- Problem-solving: Ability to analyse complex problems and develop creative solutions within the design process.
Instructional designers should think critically, explore alternative approaches, and consider different perspectives to overcome the inevitable roadblocks.
- Adaptive Learning Design: Familiarity with adaptive learning technologies and strategies to personalise learning experiences based on learner needs and performance.
Learners have diverse backgrounds, prior knowledge, learning styles and preferences. Instructional designers use data analytics, machine learning and algorithms to adjust content, activities, and assessments based on the individual.
- Mobile Learning: Solid understanding of mobile learning design principles and the ability to create mobile-friendly experiences.
In today’s fast-paced world, learning on the go is a must. Instructional designers should be well-versed in responsive design principles for smaller screens and touchscreen interactions.
- Video Production and Editing: Expertise in using video production and editing tools to create high-quality instructional videos.
Instructional designers use tools like Camtasia, Adobe Premier, and Final Cut Pro to create engaging learning content. You should be skilled in capturing screen recordings, editing video clips, and adding annotations.
- Data Analysis: The ability to analyse learning data and metrics to make informed instructional design decisions and optimise learning experiences.
The best instructional designers understand how to gather relevant data from various sources. Possibilities include assessments, surveys, learning analytics, and user feedback. This data provides insights into learner performance, engagement, and satisfaction.
- Storytelling: Experience incorporating storytelling techniques to make learning content more engaging and memorable.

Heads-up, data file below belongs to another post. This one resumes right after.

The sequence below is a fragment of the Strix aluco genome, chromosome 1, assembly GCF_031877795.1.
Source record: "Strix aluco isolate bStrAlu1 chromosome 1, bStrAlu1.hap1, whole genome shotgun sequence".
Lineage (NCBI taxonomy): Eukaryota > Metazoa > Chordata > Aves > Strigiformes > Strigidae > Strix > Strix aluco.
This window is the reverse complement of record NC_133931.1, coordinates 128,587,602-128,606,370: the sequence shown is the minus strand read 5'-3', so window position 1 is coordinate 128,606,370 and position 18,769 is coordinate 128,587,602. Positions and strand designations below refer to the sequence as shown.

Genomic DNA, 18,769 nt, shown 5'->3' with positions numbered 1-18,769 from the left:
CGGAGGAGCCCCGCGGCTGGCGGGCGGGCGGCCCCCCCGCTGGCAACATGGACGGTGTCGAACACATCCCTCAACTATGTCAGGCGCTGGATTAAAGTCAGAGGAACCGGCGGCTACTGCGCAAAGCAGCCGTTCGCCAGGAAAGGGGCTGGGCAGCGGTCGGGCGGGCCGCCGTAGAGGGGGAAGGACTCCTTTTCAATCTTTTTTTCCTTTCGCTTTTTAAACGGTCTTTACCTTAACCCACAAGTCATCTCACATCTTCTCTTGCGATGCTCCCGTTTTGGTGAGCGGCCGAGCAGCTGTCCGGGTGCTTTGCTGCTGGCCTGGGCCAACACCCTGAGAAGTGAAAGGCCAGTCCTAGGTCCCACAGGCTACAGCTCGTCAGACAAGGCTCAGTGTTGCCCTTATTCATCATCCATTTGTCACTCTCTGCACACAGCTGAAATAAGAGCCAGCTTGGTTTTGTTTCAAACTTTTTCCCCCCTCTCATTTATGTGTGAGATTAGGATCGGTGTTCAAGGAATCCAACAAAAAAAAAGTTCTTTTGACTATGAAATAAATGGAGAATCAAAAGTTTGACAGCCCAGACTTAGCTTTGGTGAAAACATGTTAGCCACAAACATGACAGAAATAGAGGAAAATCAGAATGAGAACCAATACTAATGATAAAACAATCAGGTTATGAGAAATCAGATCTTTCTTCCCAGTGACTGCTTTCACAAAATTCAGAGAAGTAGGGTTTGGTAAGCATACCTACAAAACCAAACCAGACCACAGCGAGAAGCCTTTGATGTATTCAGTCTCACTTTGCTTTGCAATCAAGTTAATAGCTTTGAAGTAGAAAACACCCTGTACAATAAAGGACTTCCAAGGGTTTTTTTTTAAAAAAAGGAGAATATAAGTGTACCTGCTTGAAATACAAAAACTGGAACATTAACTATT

Instructional design is all about creating a narrative for students to follow. Stories can provide valuable context, make strong emotional connections, and capture learners’ attention. Examples of storytelling techniques include case studies, role-playing, scenarios, and simulations. Storytelling brings learning to life and enhances knowledge retention.
- Knowledge of Learning Technologies: Knowledge of emerging learning technologies such as virtual reality (VR), augmented reality (AR), and artificial intelligence (AI) for potential integration into learning experiences.
Staying updated on emerging technologies is essential for instructional designers. You should thoroughly understand the capabilities and limitations of VR, AR, and AI. Expert instructional designers know when and how to use these tools to enhance engagement, interactivity, and the effectiveness of immersive learning.
- Continuous Learning: A commitment to staying updated with industry trends, best practices, and new technologies in instructional design.
Instructional designers should actively seek professional development opportunities. You are expected to engage with the instructional design community and stay informed about the latest advancements.
Instructional design skills: Final thoughts
If you are an instructional designer looking to upskill or reskill, there’s no better place to start than the Digital Learning Institute.
Our university-accredited, industry-leading certificates and diplomas will equip you with the skills for success in 2023. Stay ahead of the curve and take your career to the next level. Talk to one of our professional advisers for more information.